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Worldwide there are few who wouldn’t recognize President Obama’s 2008 “Hope” election campaign poster. This now ubiquitous blue and red image, designed by graphic artist Shepard Fairey, contained a photo of Obama taken by Associated Press photographer Mannie Garcia, and became the iconic image of an iconic election in 2008. It also seemed to seal President Obama’s grassroots fanbase; here was a man who not only raised the largest portion of his campaign money in small increments from the common man as opposed to the traditional few big donors scheme, but also inspired accessible almost street-art. Fairey’s poster, and the deluge of artwork created for and about Obama in 2008, cemented the idea that even if our president is a former academician, he can be understood by and empathize with the common man.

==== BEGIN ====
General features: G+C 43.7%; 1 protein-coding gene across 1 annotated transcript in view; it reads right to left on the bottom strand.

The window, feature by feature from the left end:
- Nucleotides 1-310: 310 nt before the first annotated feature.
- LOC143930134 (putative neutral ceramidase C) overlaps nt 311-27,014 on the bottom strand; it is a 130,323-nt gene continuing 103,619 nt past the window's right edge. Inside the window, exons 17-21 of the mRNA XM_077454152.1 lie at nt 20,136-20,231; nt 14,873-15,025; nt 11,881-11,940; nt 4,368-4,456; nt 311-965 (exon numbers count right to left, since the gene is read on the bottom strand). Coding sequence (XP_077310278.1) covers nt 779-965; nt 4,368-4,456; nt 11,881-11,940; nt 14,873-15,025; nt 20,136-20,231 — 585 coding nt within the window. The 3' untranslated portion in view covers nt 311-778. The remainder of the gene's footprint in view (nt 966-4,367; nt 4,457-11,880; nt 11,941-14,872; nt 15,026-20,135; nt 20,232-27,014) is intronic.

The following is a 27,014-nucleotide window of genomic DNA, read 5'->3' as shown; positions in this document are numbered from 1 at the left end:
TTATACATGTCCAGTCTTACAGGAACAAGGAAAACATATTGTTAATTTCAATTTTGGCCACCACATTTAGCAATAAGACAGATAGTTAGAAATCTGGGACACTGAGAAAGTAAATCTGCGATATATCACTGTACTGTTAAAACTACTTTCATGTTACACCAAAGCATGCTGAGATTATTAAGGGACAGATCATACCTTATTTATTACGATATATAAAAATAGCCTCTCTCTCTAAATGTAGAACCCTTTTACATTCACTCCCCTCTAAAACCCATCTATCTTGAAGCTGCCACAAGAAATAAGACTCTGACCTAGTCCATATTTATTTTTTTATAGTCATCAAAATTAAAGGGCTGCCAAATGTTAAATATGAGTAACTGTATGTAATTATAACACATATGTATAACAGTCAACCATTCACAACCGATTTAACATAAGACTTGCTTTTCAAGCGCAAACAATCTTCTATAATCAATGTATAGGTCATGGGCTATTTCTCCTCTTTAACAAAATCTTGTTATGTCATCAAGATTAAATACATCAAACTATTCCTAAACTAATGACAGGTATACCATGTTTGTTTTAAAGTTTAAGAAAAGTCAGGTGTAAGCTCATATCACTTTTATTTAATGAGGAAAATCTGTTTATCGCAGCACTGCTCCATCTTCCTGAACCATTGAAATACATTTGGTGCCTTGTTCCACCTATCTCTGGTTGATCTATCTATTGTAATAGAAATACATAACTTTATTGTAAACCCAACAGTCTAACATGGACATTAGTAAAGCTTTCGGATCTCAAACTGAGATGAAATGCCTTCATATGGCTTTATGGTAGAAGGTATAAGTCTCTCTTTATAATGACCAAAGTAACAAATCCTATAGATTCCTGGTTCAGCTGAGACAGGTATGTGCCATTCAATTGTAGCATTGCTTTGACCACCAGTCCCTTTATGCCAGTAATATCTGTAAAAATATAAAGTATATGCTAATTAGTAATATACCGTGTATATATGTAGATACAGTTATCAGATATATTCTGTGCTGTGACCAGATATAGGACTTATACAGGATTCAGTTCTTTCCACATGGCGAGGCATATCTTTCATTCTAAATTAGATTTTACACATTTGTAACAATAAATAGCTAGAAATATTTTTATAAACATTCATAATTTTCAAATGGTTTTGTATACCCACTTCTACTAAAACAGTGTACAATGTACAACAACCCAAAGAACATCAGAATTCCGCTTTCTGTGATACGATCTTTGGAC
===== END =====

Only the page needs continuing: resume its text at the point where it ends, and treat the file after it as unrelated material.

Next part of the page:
Now in 2012, Obama’s reelection campaign is looking sparse. There is no unforgettable image of the President offering hope, no street art, commissioned or not and many are beginning to ask why. Several of the artists who created election posters for Obama’s 2008 campaign say simply they have not been asked to create artwork for the campaign. Others point to Obama’s inability to follow through on the promises he made to artists including increasing the budget of the National Endowment for the Arts, which was recently slashed for the third time in three years.
While there are undoubtedly artists who support Obama, either they are not making art supporting his bid for reelection or that artwork is not getting the resulting press coverage and mass dissemination that Obama’s 2008 election did. With elections coming up in November there is still time for someone to create the iconoclastic image of Obama’s reelection campaign, the only question is if anyone will.
Shephard Fairey working on the Hope poster.